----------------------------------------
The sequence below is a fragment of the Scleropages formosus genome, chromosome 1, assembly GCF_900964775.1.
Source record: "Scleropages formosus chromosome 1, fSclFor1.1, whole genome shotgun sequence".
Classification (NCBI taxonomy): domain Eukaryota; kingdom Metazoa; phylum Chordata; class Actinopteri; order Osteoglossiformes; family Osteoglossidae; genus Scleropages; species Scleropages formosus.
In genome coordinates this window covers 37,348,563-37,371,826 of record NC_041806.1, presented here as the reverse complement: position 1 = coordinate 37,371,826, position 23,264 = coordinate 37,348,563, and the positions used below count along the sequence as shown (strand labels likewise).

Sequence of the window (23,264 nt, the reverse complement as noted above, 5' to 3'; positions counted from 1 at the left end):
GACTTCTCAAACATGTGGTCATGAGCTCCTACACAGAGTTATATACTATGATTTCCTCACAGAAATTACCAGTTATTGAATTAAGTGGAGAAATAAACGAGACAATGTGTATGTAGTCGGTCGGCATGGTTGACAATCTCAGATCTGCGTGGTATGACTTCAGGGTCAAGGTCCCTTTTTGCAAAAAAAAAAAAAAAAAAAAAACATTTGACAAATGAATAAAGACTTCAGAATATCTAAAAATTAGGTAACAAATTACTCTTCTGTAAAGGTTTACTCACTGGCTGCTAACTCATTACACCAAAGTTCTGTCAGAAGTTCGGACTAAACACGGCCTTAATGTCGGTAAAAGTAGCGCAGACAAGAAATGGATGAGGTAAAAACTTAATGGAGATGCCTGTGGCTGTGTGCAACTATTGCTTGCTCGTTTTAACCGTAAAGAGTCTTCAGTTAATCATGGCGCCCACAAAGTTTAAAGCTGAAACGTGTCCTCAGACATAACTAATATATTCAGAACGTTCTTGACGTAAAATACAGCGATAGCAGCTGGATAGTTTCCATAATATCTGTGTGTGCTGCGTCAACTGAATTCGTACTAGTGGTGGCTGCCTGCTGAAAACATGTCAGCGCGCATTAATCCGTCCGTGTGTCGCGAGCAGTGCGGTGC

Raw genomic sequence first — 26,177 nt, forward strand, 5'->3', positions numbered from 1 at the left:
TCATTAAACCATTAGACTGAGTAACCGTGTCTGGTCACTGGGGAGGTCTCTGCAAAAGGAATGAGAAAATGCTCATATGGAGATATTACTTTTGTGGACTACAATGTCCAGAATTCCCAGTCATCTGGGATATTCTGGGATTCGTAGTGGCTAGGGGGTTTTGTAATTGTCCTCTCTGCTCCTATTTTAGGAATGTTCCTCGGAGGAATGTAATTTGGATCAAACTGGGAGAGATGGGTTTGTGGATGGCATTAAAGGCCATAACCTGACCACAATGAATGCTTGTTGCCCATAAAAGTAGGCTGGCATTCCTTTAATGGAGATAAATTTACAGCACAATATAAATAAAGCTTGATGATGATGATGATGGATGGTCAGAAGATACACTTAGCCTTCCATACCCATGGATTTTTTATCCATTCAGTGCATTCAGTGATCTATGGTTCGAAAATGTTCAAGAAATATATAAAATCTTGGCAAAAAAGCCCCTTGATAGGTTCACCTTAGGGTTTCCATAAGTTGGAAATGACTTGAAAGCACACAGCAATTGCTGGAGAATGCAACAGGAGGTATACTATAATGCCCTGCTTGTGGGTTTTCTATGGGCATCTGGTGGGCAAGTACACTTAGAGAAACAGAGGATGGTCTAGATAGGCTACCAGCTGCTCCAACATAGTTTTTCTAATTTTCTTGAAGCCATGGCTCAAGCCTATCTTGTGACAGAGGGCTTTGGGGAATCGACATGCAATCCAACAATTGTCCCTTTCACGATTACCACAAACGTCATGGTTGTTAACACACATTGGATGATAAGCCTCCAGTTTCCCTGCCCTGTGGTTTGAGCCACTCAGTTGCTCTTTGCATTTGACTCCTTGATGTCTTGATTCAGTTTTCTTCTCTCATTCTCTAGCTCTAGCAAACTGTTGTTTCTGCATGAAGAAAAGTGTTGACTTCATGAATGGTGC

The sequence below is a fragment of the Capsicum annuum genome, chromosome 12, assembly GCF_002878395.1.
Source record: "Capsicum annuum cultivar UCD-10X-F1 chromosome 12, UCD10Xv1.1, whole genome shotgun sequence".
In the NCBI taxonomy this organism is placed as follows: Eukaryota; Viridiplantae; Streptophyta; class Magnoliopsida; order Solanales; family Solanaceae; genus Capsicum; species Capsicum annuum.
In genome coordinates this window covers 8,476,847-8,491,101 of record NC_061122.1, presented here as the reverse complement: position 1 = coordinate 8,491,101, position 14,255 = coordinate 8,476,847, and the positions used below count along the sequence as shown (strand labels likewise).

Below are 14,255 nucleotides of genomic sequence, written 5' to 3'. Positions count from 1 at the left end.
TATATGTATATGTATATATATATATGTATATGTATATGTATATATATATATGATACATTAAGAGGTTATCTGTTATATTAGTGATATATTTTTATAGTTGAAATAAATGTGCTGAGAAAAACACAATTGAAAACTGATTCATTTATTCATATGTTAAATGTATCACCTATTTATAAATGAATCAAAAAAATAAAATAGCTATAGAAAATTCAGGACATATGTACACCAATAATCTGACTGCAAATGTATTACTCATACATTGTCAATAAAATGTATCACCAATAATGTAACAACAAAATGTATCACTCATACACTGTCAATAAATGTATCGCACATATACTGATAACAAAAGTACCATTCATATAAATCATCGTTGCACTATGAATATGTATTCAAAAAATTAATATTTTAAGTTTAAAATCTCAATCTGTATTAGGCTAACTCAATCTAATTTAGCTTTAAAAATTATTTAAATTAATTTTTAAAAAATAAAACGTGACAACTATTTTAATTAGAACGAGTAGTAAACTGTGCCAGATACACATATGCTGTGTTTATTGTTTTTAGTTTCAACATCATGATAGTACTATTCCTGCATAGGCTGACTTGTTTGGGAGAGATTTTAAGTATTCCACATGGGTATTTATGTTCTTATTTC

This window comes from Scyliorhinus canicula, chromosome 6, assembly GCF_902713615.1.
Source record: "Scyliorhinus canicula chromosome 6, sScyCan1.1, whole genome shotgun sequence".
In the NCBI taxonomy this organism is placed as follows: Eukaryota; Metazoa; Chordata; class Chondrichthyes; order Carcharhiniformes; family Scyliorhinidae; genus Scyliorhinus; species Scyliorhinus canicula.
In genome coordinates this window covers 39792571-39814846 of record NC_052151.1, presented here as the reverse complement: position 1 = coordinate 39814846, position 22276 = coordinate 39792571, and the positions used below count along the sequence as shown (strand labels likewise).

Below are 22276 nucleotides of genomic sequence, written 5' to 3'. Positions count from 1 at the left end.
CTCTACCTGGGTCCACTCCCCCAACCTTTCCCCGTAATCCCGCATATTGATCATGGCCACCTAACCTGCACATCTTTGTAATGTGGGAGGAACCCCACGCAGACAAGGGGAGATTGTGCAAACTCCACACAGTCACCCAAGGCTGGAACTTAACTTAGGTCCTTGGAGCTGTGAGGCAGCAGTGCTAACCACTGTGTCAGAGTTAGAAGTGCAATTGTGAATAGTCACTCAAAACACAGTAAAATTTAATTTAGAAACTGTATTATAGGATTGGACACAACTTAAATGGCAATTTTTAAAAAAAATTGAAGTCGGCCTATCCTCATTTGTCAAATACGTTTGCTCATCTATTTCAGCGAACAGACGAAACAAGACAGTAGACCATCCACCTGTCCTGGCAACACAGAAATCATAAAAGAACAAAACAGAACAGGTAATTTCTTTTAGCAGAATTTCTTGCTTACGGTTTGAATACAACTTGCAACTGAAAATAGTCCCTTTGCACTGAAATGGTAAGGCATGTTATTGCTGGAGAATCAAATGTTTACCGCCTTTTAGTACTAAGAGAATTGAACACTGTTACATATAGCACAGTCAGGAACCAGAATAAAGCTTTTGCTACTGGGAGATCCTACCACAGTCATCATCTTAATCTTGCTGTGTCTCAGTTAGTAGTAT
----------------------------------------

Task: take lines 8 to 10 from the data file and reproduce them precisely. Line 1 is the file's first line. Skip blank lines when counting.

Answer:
TCATTAAACCATTAGACTGAGTAACCGTGTCTGGTCACTGGGGAGGTCTCTGCAAAAGGAATGAGAAAATGCTCATATGGAGATATTACTTTTGTGGACTACAATGTCCAGAATTCCCAGTCATCTGGGATATTCTGGGATTCGTAGTGGCTAGGGGGTTTTGTAATTGTCCTCTCTGCTCCTATTTTAGGAATGTTCCTCGGAGGAATGTAATTTGGATCAAACTGGGAGAGATGGGTTTGTGGATGGCATTAAAGGCCATAACCTGACCACAATGAATGCTTGTTGCCCATAAAAGTAGGCTGGCATTCCTTTAATGGAGATAAATTTACAGCACAATATAAATAAAGCTTGATGATGATGATGATGGATGGTCAGAAGATACACTTAGCCTTCCATACCCATGGATTTTTTATCCATTCAGTGCATTCAGTGATCTATGGTTCGAAAATGTTCAAGAAATATATAAAATCTTGGCAAAAAAGCCCCTTGATAGGTTCACCTTAGGGTTTCCATAAGTTGGAAATGACTTGAAAGCACACAGCAATTGCTGGAGAATGCAACAGGAGGTATACTATAATGCCCTGCTTGTGGGTTTTCTATGGGCATCTGGTGGGCAAGTACACTTAGAGAAACAGAGGATGGTCTAGATAGGCTACCAGCTGCTCCAACATAGTTTTTCTAATTTTCTTGAAGCCATGGCTCAAGCCTATCTTGTGACAGAGGGCTTTGGGGAATCGACATGCAATCCAACAATTGTCCCTTTCACGATTACCACAAACGTCATGGTTGTTAACACACATTGGATGATAAGCCTCCAGTTTCCCTGCCCTGTGGTTTGAGCCACTCAGTTGCTCTTTGCATTTGACTCCTTGATGTCTTGATTCAGTTTTCTTCTCTCATTCTCTAGCTCTAGCAAACTGTTGTTTCTGCATGAAGAAAAGTGTTGACTTCATGAATGGTGC

The sequence below is a fragment of the Capsicum annuum genome, chromosome 12, assembly GCF_002878395.1.
Source record: "Capsicum annuum cultivar UCD-10X-F1 chromosome 12, UCD10Xv1.1, whole genome shotgun sequence".